In concluding remarks, José Angel Rodriguez Reyes, Committee Expert and head of the task force on the Marshall Islands, thanked the delegation for taking part in the dialogue and underscored the honesty of answers. He noted that the remaining challenges were corporal punishment, and improvements to the healthcare system, underlining that the delegation had demonstrated willingness to make improvements.
Mr. Graham noted that the delegation had a much clearer idea of the key issues with respect to the implementation of the Convention. The Government continued to face many challenges, but it was dedicated to make steady progress going forward.
Renate Winter, Committee Chairperson, assured the delegation that the Committee would try its best to come up with useful concluding observations, which the Government could share with its partners.
The delegation of the Marshall Islands included representatives of the Ministry of Foreign Affairs and Trade, the Ministry of Cultural and Internal Affairs, the Human Rights Committee, and the Attorney General’s Office.
The Committee will next meet in public on Thursday, 1 February, at 3 p.m. to hold its tenth informal meeting with States.
The Committee is reviewing the combined third and fourth periodic report of the Marshall Islands (CRC/C/MHL/3-4).
Presentation of the Report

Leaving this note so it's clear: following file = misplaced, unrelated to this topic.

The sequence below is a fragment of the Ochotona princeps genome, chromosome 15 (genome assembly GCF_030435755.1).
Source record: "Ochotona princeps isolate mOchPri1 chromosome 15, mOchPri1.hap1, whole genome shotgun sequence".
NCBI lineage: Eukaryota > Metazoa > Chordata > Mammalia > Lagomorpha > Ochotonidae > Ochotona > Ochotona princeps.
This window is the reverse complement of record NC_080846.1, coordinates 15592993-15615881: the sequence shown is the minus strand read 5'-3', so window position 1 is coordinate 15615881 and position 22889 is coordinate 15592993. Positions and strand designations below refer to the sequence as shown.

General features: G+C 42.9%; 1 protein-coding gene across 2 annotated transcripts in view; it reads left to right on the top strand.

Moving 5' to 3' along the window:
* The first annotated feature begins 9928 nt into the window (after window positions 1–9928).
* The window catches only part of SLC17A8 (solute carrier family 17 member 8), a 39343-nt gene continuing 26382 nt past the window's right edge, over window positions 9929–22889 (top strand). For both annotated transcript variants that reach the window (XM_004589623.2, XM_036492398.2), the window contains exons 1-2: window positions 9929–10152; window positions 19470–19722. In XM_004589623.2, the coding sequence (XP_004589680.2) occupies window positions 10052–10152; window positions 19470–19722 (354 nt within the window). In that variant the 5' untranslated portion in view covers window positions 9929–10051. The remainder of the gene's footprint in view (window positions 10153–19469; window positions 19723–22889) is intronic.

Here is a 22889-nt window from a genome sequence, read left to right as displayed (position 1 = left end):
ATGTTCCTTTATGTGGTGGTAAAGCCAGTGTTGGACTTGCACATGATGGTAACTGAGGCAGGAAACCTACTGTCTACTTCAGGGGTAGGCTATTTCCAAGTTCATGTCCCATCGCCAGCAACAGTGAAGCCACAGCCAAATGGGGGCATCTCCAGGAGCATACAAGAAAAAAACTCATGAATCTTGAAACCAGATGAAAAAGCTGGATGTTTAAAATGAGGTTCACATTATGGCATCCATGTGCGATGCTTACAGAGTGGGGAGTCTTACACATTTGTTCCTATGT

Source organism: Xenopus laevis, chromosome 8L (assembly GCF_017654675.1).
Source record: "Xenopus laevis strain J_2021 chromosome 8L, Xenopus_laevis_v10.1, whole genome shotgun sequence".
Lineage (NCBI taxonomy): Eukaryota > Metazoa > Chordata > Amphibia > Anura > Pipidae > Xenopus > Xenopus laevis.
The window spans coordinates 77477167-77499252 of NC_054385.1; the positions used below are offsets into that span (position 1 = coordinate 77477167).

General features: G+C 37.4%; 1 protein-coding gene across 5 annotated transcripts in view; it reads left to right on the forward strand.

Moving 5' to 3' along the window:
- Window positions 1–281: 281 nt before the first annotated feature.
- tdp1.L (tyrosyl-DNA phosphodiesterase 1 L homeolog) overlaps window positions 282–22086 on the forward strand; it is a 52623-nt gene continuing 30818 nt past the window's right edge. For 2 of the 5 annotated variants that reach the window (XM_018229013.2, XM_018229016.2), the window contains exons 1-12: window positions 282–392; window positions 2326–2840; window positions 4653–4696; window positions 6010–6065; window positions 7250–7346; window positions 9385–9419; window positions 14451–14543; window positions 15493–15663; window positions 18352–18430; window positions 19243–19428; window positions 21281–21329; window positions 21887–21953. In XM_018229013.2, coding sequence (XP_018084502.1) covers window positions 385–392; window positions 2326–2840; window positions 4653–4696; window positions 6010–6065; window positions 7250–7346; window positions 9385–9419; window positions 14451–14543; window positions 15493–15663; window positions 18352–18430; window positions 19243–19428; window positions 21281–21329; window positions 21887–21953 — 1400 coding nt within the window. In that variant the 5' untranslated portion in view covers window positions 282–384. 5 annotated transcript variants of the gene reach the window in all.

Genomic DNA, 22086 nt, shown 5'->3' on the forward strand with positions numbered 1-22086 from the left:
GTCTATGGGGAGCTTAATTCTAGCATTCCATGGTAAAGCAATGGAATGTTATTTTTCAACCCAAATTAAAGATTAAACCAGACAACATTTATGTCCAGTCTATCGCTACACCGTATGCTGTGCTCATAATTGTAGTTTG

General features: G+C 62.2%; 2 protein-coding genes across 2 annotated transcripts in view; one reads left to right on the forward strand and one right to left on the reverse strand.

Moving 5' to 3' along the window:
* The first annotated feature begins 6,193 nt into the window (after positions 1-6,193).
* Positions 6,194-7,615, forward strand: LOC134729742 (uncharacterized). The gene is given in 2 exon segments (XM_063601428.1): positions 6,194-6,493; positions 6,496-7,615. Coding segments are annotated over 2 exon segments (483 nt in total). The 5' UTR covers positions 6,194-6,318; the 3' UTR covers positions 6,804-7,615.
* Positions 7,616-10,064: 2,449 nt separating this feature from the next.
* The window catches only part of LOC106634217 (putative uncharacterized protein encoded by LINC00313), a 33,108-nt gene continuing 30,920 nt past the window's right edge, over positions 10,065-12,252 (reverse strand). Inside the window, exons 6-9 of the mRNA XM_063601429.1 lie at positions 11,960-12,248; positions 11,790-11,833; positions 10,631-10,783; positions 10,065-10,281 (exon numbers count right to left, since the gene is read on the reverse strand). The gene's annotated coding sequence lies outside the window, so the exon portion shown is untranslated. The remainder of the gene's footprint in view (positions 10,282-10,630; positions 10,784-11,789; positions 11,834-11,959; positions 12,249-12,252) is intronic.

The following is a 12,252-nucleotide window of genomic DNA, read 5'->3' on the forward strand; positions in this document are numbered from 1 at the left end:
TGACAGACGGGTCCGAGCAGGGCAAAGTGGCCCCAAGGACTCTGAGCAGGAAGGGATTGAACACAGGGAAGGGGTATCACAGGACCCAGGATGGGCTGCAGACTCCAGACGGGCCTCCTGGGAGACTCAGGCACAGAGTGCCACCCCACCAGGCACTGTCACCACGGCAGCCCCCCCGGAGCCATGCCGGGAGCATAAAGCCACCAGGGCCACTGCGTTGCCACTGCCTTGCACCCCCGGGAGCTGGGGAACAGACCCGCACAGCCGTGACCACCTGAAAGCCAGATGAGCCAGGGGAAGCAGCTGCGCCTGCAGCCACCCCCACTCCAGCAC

BENJAMIN GRAHAM, Chief Secretary and Chairman of the Human Rights Committee of the Marshall Islands, reminded that the Marshall Islands had a population of some 60,000 with another 30,000 residing in the United States, with whom the Government had close political and economic relations through the Compact of Free Association. Annual grant assistance from the United States to the Marshall Islands under the Compact was channelled primarily to education, health and infrastructure. Those grants were set to expire in 2023, thereafter to be replaced by proceeds from a Compact Trust Fund. In addition to the Compact, the economy of the country relied on the United States Army garrison at Kwajalein Atoll, commercial fishing and other marine resources activities, and to a smaller extent processing and export of copra and other coconut-based products. During the United Nations trusteeship period, the United States had conducted a nuclear testing programme which had detonated 67 atomic and thermonuclear weapons in the islands. In 2012, a United Nations Special Rapporteur report to the Human Rights Council had reconfirmed that the nuclear testing programme had resulted in both immediate and continuing effects on the human rights of the Marshallese, including fatalities, acute and long-term health complications, and indefinite displacement of many people. Climate change severely affected fundamental rights and threatened the very existence of some low-lying island countries, such as the Marshall Islands, challenging the core principles of equal sovereignty of States. The issue of climate change was particularly relevant in the context of the protection of children, who were highly vulnerable to climate change-related phenomena, such as vector- or water-borne diseases, malnutrition and psychological and physical trauma arising from natural disasters.